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Media > News Releases > October 2011 > Attorney General DeWine Announces 'Grandparent Scam' Suspect Charged In Florida

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Attorney General DeWine Announces 'Grandparent Scam' Suspect Charged In Florida


(COLUMBUS, Ohio)—Ohio Attorney General Mike DeWine today announced that a cooperative investigation by the Ohio Attorney General's Office and the Broward County Sheriff's Office in Broward County, Florida, has resulted in Noel A. Colqhoun of Lauderhill, Florida, being charged with Grand Theft, a felony of the third degree, as a result of his alleged involvement in a "grandparent scam" that victimized an elderly Cuyahoga County woman.

"The criminals behind these scams take advantage of grandparents who believe they're helping their grandchildren," said Attorney General Mike DeWine.  "We're sending a message to scammers that if you target older Ohioans, we will do everything we can to track you down and bring you to justice, wherever you are."

In this case, on July 14, 2011, a grandmother from Lyndhurst, Ohio, received a phone call from a person claiming to be her grandson.  The caller told her that he'd been in a car accident and urgently needed money. She wired $5,000 to Lauderhill, Florida.  The next day the scammer called again and said he needed another $5,000.  By the time she realized that her grandson was okay, she'd lost $10,000 to the scam.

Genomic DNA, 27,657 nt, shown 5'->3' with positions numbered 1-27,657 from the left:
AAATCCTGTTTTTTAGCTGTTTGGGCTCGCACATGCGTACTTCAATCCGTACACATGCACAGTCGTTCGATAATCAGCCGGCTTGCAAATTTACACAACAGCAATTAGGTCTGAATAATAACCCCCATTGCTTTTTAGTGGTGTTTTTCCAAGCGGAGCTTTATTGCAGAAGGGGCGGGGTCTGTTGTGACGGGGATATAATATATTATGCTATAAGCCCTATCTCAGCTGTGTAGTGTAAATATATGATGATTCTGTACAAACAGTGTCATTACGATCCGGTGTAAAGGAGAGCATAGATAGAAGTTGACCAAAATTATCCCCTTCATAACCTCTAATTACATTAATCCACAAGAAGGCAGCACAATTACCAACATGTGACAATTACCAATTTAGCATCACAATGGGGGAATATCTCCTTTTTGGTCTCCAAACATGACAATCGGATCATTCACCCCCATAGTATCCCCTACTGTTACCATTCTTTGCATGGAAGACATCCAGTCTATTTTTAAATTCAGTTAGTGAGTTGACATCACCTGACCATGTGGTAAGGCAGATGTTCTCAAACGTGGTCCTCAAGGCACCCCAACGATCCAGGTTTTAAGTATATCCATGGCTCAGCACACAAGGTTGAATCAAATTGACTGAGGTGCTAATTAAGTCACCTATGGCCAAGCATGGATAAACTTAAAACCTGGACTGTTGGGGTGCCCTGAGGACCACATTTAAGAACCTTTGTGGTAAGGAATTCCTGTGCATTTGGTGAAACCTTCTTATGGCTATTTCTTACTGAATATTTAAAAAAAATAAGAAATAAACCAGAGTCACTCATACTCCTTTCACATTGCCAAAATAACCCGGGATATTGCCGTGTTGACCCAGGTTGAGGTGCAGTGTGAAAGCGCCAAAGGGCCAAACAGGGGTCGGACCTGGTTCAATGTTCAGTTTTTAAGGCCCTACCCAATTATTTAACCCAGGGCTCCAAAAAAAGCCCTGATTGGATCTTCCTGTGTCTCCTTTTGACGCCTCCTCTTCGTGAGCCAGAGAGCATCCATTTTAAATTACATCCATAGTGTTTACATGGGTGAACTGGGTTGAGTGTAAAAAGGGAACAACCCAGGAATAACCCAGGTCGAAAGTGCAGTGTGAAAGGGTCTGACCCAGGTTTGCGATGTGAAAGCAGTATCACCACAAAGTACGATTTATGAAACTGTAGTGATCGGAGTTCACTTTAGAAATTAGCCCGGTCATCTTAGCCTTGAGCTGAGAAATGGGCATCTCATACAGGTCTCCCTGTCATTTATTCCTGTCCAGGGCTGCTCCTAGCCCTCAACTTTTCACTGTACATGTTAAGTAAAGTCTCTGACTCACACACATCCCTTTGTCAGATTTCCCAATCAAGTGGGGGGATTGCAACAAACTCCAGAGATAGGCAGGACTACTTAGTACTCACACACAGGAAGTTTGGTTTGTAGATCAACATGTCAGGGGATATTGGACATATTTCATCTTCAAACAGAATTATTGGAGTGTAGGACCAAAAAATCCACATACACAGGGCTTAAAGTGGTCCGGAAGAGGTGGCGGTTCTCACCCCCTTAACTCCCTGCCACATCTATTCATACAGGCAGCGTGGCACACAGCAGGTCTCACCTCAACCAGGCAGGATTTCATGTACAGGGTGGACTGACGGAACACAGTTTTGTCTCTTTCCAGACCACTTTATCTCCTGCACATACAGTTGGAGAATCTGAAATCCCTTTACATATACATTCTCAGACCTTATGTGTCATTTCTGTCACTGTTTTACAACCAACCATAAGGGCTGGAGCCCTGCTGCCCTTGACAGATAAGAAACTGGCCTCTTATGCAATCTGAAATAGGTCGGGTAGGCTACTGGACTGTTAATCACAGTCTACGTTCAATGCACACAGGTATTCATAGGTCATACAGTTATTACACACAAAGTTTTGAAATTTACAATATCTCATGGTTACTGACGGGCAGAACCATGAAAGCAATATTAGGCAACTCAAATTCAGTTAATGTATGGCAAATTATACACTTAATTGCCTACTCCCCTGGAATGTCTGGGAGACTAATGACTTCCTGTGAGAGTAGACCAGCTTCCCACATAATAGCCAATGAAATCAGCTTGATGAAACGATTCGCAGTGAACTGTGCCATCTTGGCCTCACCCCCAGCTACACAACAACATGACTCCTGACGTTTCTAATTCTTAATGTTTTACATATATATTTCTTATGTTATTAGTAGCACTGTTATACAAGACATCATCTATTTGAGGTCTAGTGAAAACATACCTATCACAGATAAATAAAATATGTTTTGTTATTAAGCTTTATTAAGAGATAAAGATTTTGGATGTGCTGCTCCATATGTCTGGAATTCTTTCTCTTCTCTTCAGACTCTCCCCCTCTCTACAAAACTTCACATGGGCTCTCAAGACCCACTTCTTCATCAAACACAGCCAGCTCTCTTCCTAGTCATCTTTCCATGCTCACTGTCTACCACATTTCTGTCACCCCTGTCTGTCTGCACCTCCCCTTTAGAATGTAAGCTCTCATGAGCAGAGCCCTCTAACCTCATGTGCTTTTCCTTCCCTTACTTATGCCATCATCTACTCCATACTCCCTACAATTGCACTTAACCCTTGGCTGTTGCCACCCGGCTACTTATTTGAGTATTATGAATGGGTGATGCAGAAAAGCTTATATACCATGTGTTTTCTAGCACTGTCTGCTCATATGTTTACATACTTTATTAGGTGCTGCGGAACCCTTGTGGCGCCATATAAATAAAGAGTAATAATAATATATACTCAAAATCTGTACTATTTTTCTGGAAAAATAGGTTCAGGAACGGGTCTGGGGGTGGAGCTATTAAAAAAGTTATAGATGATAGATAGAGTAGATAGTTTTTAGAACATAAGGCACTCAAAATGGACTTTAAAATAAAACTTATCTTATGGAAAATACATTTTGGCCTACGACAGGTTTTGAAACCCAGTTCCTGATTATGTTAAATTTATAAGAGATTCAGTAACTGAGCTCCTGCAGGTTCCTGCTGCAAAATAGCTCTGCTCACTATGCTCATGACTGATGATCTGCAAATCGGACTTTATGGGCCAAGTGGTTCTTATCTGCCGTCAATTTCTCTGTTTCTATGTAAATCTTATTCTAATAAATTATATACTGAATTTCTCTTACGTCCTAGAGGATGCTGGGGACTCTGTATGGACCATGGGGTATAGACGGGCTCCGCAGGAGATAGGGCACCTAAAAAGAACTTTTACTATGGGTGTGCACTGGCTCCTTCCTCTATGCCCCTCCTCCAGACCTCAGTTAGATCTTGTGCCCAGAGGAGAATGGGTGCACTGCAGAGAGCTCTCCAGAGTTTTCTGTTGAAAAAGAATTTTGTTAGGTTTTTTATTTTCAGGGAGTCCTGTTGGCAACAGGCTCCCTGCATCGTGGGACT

The Attorney General's Economic Crimes Division and the Lyndhurst Police Department worked with the Broward County, Florida Sheriff's Office to get information on the suspect, leading to the suspect's arrest and subsequent criminal charge.

"Victims of the grandparents scam are just trying to help a loved one, and then end up losing their hard-earned money," added DeWine.  "The grandparent scam has become practically an epidemic in Ohio. We've received more than 100 complaints this year about older Ohioans who have been targeted by someone pretending to be their grandchild or loved one."

DeWine offered the following suggestions for protection against this scam:

  • Be suspicious if the "grandchild" asks you to keep the situation between you and the caller – "Please don't tell mom or dad."
  • Ask the caller questions only a family member would know how to answer.
  • Tell your family not to post upcoming travel plans online.
  • Never wire transfer money to someone who calls unexpectedly, even if the caller claims to be a relative.
  • Attorney General DeWine stressed that these scam artists are very good and victims should not be embarrassed to report them.

To report a scam, please call 800-282-0515 or visit


Media Contacts:

Lisa Hackley: 614-466-3840
Eve Mueller: 614-466-3840

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